But if the link between Irishness and treason was what animated and transfixed West’s perception of these events, it was a connection that played only a limited part in Joyce’s trial. In fact, the few references to Sir Roger Casement were solely concerned with clarifying whether it was legally possible for someone domiciled outside the British Isles to commit an act of treason. While Casement made his Irishness the core issue in his statement to the court after a guilty verdict had been returned, as far as Rex v. Casement was concerned he was unquestionably a British subject, a man who had served with distinction in the British Colonial Service and Foreign Office and had received a knighthood in 1911, an honor that was only rescinded on 30 June 1916, the day after the court had sentenced him to death. Early in the trial Casement’s defense counsel had unsuccessfully attempted to quash the charge of high treason by arguing that one of the acts of which he had been accused—that, while in Germany, he had sought to form an Irish Brigade to fight for independence—could not be upheld because it did not take place “within the realm” or “within any territory in which His Majesty claims dominion of any kind” (Knott 4). But the Lord Chief Justice, Viscount Reading, ruled that this “doctrine of venue,” as it is called in law, was not in itself sufficient to invalidate the charges against Casement. For the court was reminded that the offense of high treason was rooted in a relationship: that of a subject to the Crown. Thus high treason occurs when someone violates his or her “duties of allegiance to the Sovereign,” irrespective of where and when the act of disloyalty took place (Knott 183). Or, as the point was put in the Court of Appeal: a subject “is the King’s liege wherever he may be” and may bring “aid and comfort to the King’s enemies” while overseas, no less than at home (Knott 282). It was this novel rendition of what the legal notion of “natural allegiance” entailed that was to form the main plank of the prosecution case in Rex v. Joyce.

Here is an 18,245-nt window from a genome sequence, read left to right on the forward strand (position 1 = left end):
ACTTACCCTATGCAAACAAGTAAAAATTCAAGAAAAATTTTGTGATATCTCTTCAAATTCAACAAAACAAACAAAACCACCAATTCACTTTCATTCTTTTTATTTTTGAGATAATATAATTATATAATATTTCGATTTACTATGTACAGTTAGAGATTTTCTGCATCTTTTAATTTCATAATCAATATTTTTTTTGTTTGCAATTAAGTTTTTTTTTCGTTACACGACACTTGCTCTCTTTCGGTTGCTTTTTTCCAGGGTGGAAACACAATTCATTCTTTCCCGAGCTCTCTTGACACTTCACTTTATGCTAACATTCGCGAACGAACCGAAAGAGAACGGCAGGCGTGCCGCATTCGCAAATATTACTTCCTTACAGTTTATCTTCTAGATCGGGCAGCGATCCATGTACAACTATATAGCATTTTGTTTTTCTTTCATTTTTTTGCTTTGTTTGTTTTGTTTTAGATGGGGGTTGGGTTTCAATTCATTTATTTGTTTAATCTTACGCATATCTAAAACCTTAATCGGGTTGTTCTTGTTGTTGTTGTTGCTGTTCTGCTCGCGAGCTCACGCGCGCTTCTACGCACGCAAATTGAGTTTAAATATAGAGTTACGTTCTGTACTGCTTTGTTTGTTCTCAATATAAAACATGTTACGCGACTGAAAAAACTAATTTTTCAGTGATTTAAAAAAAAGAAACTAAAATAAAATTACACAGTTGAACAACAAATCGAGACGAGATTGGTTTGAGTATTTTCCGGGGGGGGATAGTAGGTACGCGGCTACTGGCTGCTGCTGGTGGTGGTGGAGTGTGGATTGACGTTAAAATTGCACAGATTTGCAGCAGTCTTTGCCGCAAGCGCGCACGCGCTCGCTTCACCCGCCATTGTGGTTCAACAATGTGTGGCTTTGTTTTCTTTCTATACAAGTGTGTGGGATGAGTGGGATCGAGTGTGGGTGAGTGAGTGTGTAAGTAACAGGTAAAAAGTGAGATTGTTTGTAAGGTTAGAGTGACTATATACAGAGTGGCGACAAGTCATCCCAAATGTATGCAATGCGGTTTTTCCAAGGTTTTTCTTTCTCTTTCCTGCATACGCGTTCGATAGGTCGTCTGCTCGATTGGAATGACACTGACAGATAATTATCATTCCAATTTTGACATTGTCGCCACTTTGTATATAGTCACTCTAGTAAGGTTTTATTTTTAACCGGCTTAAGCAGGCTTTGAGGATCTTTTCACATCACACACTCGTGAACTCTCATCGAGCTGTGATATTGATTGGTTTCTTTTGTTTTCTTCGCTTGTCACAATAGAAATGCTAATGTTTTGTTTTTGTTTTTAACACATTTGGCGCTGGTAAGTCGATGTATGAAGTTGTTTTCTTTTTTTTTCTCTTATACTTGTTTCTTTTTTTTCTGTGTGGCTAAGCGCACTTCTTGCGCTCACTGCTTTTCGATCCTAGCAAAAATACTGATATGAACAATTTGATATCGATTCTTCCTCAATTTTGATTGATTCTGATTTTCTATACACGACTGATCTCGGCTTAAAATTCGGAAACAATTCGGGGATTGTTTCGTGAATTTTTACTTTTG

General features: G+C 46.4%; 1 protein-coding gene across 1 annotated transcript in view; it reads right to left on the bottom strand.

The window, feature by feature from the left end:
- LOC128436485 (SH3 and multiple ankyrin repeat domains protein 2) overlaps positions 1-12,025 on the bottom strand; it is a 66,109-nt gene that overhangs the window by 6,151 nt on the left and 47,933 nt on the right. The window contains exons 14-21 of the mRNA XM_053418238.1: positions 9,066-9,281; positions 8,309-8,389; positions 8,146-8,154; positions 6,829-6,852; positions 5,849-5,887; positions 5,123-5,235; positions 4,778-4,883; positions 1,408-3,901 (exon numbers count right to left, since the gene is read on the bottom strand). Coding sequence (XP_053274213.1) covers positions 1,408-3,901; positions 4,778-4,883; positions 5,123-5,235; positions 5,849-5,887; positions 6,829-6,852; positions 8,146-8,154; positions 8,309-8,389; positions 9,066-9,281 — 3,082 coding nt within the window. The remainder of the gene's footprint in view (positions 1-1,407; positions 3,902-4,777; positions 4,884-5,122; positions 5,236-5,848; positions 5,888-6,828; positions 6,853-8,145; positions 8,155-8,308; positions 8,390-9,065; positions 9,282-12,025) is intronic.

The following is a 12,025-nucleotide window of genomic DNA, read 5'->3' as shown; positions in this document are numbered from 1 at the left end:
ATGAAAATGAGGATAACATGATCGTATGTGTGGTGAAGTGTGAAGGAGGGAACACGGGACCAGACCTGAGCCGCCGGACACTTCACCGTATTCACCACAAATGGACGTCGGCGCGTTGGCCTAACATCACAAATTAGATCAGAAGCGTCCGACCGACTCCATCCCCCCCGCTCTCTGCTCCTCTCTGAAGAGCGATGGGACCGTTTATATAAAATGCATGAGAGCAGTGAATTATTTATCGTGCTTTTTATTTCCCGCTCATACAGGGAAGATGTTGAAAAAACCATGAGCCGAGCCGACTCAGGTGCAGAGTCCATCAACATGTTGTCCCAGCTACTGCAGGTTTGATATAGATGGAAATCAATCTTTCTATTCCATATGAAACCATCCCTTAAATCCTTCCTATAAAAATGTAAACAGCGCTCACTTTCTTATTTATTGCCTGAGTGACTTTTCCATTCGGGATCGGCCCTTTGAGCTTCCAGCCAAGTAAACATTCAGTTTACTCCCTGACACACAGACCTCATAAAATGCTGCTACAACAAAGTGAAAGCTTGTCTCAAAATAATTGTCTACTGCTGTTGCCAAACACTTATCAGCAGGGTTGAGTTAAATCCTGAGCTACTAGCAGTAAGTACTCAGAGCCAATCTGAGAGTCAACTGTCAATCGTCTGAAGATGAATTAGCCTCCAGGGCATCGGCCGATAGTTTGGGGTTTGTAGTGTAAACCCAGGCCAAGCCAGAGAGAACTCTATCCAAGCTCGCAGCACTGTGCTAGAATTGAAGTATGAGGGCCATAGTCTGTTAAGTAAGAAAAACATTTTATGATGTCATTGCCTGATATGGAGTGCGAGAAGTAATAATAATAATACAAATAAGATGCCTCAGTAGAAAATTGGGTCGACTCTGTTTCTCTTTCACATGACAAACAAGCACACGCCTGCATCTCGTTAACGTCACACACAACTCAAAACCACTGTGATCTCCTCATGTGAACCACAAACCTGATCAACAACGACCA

In other respects Rex v. Joyce was almost the reverse of Rex v. Casement. The rhetoric of Irish nationalism enabled Casement to invoke a patriotic community of fellow countrymen that was unavailable to Joyce. In his final address to the court, Casement claimed that true loyalty to one’s country must be freely, not to say lovingly, given, and would be meaningless if it were in any way constrained. Thus, as an Irishman, he could argue that he deserved to be tried before his peers in Ireland, since “they alone, are competent to decide my guilt or my innocence” (Knott 199). No such audience was at William Joyce’s disposal and, unsurprisingly, he never made a personal declaration to the court, other than to enter his plea of “not guilty.” But, as West told her sister, though Joyce was small in stature, “a poor little runt” who was “hideously disfigured with a scar from mouth to ear,” on that one occasion when he did speak “you looked round to see who had really said it” (qtd. in Scott 206). In contrast to Casement, Joyce never volunteered a political defense of his actions while at the Old Bailey. Instead, to reiterate an earlier point, the argument of his counsel was that the charge of treason was fundamentally misplaced and that he should not have been brought before a British court.